Tag Archives: rain

The on-set of the rainy season

Since the devastating drought in 2009 that created an imbalance between predators and plains game and which wiped out a very big percentage of both livestock and wildlife, the entire ecosystem has been trying to return to equilibrium. This year, the heavens have been very good in giving us the much needed rain, almost exceeding expectations. Experts in meteorology say the rainfall in most parts of the country this year is 4% above normal.


A Lion Guardian tracking lions in the shadow of an impending storm

When the short rains came, and they came at the right time, they were not short but heavy downpours of well distributed rainfall across the entire ecosystem. As a result, everywhere you look is green and beautiful. The usual eye catching geographical features like Mt. Kilimanjaro and the attractive volcanic lava along the Chyulu range are now looking extremely awesome.


Mt. Kilimanjaro in all of its glory

Depredation and the ever present human-wildlife conflict have drastically reduced as a result of availability of prey for predators. Plains game and other wildlife species are making their way out of the National park as usual, at this time of the year, and elephants are plentiful in Selenkay Conservancy. The warriors have also been returning with their livestock back to their permanent settlements and families. The good news is that so far there have been very few attacks on livestock, so no lion hunts have taken place.  This is in sharp contrast to the first rainfall in 2010 after the devastating drought – which resulted in the few surviving wildlife dispersing, so the lions turned to the few remaining cattle that had become even more valuable to their owners, and as a result, lion hunts were plentiful and the Lion Guardians had their work cut out for them.


Lions are feasting on the abundant wildlife that come with the rains

In related news, as a result of the heavy rains pounding the area upstream, the Eselenkei River burst its banks and thereafter changed its course to run right through our camp! It was completely flooded and a few areas will have to be rebuilt. Meanwhile, the Lion Guardians are doing everything possible to maintain the hard earned and existing peaceful climate around the ecosystem.

My most scary moment!

Throughout my life as a moran and as a conservationist, I have had close encounters with many different species of wildlife. Most encounters especially with lions have been very serious. But I have never really felt both scared and defenseless at the same time. I always had a plan B, but not yesterday. First, after the onset of the short rains that we are currently experiencing, our vehicle got stuck in the mud in our new Southern Olgulului camp for two days. Eventually, we summoned several morans from the nearby villages and after several false attempts, we managed to get out of the mud. We rejoiced and were happy that at least we were now mobile. We decided to try and make it to our main camp in Ol Donyo Wuas. The road there was drivable which made us believe everything was now okay.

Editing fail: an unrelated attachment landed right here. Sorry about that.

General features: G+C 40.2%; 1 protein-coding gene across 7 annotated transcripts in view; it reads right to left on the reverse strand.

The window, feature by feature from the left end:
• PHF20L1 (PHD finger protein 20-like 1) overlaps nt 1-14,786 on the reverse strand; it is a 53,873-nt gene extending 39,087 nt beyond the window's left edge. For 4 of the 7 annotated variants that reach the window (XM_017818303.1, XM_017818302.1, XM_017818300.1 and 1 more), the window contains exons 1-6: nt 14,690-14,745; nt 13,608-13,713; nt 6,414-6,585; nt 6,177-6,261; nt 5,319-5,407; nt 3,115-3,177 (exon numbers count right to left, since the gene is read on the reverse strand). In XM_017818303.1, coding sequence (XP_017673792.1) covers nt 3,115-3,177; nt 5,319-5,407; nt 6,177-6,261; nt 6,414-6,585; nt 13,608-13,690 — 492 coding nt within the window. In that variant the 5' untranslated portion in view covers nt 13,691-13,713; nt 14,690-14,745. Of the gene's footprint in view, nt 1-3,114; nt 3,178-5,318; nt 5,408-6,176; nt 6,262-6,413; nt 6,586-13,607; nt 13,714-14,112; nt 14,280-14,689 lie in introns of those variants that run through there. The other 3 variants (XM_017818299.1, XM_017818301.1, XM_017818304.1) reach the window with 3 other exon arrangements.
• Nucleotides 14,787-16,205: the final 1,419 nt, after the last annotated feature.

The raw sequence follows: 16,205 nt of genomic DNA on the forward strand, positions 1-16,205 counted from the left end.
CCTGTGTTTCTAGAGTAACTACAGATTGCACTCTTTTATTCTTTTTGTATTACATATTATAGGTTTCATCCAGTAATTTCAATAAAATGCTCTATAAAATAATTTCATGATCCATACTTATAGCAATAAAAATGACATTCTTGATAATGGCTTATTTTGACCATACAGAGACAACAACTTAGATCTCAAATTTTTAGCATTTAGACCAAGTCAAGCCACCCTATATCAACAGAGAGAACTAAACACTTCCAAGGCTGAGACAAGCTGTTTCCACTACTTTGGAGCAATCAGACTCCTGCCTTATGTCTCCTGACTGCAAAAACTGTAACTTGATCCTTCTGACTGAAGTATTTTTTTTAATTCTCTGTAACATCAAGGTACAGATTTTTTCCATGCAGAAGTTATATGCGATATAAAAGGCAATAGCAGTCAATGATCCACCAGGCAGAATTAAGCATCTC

Then two scary things happened. First, a lone buffalo confronted us out of the blue. He looked very strong and agitated. We stopped and he ran a few meters before starting to charge at us. Though it was a bit scary, we enjoyed his agitation and at the same time pitied him, thinking that his loneliness probably contributed to his aggression.

We proceeded without a problem. But not for long! A big almost fully grown elephant stood on the road. We slowed down, thinking it would soon give way. But to our utter surprise, it came at us, charging menacingly. The soil being wet because of the rain, there was no way out, but to stick to the road. Given the distance between us and the elephant, reversing was out of question.


Knowing the behaviour of elephants when close by, we decided to stop and remain completely still and absolutely silent. Actually, you could hear a pin drop. The only noise was the elephant’s ears flapping. Standing tall, it raised its head and tail with its ears spread out. It turned its head and approached us while nodding with ears half spread. It then shook its head, twisting it from side to side and making its ears flap against its face. Then it came straight to the car threatening to gore it to pieces.


For what seemed like a whole ten minutes the elephant stood still, practically on the bonnet of the car examining at close range what was inside it. I had never felt this scared before. I actually felt totally defenseless. We were completely dependant on the reaction of this massively built animal acting unprovoked. On realizing we were immobile, it stood in front of us and flapped its ears before threatening us once more. After blocking the road, getting agitated and getting no reaction, we knew it would go away. Eventually it did, albeit reluctantly moving at an angle. We missed a clash by a whisker. It was a very close shave. I have never felt like this before. Was this a demonstration charge or a real charge we wondered as we slowly and cautiously drove to the safety of camp.

Selenkay Conservancy full of life!

After a brief dry spell which began around June this year, some areas within the Amboseli ecosystem are now experiencing rain. The dry spell was very mild and in contrast to the devastating drought experienced in the last two years, very few pastoralists moved their livestock to temporary settlements as there was still plenty of grass available. No livestock deaths were experienced through starvation.